But this thing does not disturb me. Therefore if I can live well on goats, fish and fowl surely enough in all conscience it is sin for me to destroy cows for my sustenance. When Sir Syed founded the scientific society mentioned earlier, he made sure that it would have nothing to do with religious affiliations. Modern Hinduism reflects the influence of such reformist movements as Brahmo Samaj, Prarthana Samaj, Arya Samaj, the Ramakrishna—Vivekananda movement, etc. I immensely appreciate the idea so emphasized by Islam that special worship must be reserved for the Creator of us all. Besides, there have been some mischievous attempts in recent years to portray Swami Vivekananda and Sri Aurobindo as primarily Hindu nationalists, or champions of militant Hinduism. One of the weaknesses of Hinduism during the last millennium has been its excessive world-negating stance; it tends to take for granted that this world is meant to be given up, since it is jada, mithya, the field of incurable ignorance.
The impact of Islam on India was psychologically cataclysmic; India could not just go back to being what she was before. Hinduism should be more dynamic and world-affirming and revive its commitment to the ideal of making our terrestrial life perfect. He was a free-thinker and had progressive views about the rights of women and the education system. It is essentially a spiritual approach and I am convinced that there is no purely external, legal or diplomatic solution to this problem, although we may have to find the external means to give a practical shape to this inner spirit of Hindu-Muslim unity. Sir Syed always participated in Hindu festivals, such as Holi and Basant. The liberal elements within Islam should be encouraged.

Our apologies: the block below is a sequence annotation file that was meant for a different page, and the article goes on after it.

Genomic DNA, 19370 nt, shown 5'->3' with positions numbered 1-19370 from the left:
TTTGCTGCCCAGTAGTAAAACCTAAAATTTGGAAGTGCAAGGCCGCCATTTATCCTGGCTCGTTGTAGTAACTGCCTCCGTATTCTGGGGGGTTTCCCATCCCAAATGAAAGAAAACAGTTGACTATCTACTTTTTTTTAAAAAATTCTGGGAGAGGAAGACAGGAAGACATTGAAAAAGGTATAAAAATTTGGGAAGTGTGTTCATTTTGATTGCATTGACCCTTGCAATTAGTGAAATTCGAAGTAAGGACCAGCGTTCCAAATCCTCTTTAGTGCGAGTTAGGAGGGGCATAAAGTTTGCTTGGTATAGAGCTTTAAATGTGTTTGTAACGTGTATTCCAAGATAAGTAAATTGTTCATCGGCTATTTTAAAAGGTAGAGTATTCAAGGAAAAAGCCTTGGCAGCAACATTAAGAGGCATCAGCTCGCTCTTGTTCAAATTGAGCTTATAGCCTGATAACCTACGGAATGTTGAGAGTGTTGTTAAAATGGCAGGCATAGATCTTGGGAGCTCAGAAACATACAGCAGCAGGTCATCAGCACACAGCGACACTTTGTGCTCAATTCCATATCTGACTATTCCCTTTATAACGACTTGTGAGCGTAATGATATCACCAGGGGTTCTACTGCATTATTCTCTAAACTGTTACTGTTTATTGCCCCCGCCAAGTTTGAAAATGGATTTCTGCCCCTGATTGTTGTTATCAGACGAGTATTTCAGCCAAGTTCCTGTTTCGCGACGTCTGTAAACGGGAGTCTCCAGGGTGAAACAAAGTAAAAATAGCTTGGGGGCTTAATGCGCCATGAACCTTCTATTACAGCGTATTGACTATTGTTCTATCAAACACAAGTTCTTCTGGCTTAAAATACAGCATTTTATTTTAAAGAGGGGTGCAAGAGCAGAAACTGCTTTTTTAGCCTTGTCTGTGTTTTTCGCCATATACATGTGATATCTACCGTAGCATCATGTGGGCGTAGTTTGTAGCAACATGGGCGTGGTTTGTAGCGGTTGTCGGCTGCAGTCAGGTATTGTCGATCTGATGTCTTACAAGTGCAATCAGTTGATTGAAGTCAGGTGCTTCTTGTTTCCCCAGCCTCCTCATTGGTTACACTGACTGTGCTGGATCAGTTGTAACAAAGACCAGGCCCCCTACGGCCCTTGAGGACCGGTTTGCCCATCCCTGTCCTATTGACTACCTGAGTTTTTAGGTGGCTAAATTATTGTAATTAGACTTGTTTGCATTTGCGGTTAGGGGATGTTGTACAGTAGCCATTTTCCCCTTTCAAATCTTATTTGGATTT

I do not want to give the impression that every Hindu is a shining example of this liberal spirit. Some Muslims donated lands and others helped and supported us to purchase their land for the temple. In other words, the concept that this world can be changed and made the dwelling place of the Divine or of the Supreme perfection has to be the new emphasis of Hinduism today. Religionism has not been the only perversion of true religion. If that has to happen, we must encourage within the country the liberal spirit of the kind which was the inspiration behind the Indian Renaissance.